The Classic Car Database is a great website to search for pre-1981 classic cars, you may find out the year and make, and even the original engine in your car.
Another way to obtain the vehicle information would be by contacting the original manufacturer, such as Ford, Chevrolet, or Chrysler, to see if you can find vehicle specification details and safety recall information.
What to do when the classic car doesn’t have a VIN? Contact your local DMV office. Each state has a different policy and procedure, you’d better contact your local DMV officer first to save yourself a second trip.
If you find or buy a car without the title and registration, you are on a long path. Carefully evaluate if the vehicle is worth it to you, especially if it needs a lot of work. Also, your state will not issue a current title to you if there is already one in place.
2. Price guide sources
Information is power. Sites that have a huge database that includes options, vehicle condition, historical classic car values and etc. would help you refine your estimate of classic car value. Below are reputable sources to find a classic car value.
Hagerty Valuation Tools
Hagerty is great for classic cars after 1945. It offers important historical values of classic cars in 3 ways: by make, by year, and by VIN. You can choose either way to search and know the valuable historical prices. This helps buyers, appraisers, and insurers determine how much their classic cars could be worth. You can find trend-spotting classic car values in there and also have the ability to determine a specific vehicle’s value as the VIN option is available. This free tool is highly recommended to you. Simply create an account and you’re good to go.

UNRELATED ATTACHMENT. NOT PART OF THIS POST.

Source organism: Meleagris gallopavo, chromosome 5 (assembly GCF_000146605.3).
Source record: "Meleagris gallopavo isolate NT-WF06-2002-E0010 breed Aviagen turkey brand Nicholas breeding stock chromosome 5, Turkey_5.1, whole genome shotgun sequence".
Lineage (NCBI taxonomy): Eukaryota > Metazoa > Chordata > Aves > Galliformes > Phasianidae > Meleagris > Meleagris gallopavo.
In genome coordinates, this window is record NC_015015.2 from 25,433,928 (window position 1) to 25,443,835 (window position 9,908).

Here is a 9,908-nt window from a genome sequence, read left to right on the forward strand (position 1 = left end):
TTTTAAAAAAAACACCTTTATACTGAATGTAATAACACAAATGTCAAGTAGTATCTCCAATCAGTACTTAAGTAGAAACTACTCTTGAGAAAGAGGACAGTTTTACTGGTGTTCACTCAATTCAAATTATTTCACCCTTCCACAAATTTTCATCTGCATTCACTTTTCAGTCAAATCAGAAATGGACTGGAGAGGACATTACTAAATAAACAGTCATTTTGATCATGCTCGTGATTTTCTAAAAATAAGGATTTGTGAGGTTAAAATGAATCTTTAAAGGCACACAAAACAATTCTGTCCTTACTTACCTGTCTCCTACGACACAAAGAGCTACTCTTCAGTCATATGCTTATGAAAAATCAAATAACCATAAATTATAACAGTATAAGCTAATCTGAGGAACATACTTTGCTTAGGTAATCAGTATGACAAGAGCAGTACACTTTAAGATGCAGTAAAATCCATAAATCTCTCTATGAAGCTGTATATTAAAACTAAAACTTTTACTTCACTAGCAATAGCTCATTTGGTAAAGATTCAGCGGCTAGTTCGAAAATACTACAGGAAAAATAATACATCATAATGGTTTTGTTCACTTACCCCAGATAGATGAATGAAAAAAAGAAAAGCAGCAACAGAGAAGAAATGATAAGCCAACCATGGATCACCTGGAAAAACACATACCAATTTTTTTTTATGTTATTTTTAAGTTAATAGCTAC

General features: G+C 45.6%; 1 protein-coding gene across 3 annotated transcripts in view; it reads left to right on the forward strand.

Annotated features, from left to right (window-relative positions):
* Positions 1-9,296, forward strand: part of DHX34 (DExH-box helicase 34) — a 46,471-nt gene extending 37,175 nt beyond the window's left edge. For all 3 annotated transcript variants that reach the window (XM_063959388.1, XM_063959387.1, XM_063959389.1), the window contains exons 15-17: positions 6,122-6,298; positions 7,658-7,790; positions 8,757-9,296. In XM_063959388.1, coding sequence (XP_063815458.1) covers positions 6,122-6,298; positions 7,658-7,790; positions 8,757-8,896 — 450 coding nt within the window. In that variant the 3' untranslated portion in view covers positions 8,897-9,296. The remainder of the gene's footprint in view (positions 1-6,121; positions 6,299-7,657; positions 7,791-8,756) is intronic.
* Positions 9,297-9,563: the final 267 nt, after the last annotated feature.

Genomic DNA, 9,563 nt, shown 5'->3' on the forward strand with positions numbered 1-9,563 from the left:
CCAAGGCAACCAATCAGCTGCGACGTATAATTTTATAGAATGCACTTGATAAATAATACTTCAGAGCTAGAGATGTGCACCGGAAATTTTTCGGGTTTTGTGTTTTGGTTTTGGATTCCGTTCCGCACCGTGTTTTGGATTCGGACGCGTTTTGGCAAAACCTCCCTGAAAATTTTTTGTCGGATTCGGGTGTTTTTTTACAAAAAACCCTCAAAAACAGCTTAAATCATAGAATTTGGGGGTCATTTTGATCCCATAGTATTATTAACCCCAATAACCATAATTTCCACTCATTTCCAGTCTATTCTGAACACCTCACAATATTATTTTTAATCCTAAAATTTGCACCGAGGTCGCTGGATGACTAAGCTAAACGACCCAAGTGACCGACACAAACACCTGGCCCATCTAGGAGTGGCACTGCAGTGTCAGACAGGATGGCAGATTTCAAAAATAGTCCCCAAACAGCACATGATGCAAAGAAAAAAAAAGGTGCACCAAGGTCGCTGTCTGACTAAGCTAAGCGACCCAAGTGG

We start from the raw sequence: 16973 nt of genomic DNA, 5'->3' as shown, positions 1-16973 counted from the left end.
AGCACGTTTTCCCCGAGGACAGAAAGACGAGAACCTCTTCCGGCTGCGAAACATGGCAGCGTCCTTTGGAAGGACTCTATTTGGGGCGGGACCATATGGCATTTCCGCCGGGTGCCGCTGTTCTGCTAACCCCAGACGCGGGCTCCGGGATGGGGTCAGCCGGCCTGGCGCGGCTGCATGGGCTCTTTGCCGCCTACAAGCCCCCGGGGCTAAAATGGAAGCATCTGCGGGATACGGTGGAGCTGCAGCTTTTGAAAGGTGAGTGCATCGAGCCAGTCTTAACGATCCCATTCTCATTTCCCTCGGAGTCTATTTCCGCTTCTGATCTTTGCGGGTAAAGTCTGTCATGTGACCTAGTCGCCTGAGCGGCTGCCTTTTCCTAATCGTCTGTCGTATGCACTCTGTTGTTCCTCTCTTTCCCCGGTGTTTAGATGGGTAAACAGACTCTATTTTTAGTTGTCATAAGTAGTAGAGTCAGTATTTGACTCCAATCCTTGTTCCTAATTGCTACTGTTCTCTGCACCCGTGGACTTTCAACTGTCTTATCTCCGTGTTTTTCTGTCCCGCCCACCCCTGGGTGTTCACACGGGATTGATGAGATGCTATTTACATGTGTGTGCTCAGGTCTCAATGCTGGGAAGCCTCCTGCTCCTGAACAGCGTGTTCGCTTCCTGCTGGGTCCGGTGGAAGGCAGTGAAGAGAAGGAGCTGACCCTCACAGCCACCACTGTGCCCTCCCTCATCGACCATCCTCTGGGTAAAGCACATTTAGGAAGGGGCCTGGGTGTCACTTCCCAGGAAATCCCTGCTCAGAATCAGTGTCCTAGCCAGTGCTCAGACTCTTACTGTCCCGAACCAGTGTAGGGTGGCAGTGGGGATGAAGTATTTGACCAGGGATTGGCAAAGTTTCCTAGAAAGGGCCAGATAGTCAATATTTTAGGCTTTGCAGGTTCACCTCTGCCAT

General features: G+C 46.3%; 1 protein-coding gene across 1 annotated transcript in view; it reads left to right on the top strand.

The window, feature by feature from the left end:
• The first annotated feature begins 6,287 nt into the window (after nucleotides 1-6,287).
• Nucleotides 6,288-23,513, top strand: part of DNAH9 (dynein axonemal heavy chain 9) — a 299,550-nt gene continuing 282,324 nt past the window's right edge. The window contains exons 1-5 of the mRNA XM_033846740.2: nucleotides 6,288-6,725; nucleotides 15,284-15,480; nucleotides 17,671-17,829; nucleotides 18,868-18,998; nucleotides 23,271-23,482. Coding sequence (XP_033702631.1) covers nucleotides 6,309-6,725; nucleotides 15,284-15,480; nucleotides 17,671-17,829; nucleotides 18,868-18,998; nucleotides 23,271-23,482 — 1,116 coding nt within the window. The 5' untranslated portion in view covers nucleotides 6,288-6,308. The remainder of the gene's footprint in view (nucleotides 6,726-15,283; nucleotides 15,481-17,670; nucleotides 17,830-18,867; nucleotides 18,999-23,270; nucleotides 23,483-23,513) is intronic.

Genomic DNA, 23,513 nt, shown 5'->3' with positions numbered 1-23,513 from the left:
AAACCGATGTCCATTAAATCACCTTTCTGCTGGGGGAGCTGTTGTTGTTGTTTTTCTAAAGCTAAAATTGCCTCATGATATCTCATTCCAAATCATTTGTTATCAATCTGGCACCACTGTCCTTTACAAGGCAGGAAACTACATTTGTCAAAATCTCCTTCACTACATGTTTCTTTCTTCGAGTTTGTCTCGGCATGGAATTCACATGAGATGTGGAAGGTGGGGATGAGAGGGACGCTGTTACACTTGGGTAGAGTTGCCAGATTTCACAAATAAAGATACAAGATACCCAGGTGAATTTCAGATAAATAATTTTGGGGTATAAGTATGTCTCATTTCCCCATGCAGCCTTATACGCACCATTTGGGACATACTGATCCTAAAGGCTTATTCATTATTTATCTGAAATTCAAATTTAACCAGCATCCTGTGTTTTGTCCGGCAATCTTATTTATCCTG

The NADA (National Automobile Dealers Association) Guide is the most famous website in the classic car industry. It has the most vehicle data for classic cars which is a great tool to determine your classic car value. Their appraisal guides have been a reputable source of data and valuation for years as it’s primarily focused on dealers and other automotive businesses, it has wholesale prices in addition to sale prices. The company also values RVs, boats, and motorcycles in addition to an expansive array of classics, exotics, and newer vehicles. Now this most widely used source can be accessed online now, all for free.
Hemmings has been providing car valuations services since its funding in 1954. They provide a detailed report for you. Their market research specialists will review the information you provided and conduct a detailed valuation of your vehicle based on its features, options, condition, and functionality of the major systems. Hemmings is also one of the largest classic car marketplaces, they know the current price of cars.
If you don’t want to pay their car valuation service, you can also check the car you’re interested in and they give you a low, high, and average price based on recent sales and advertising for the last three years. This service is free.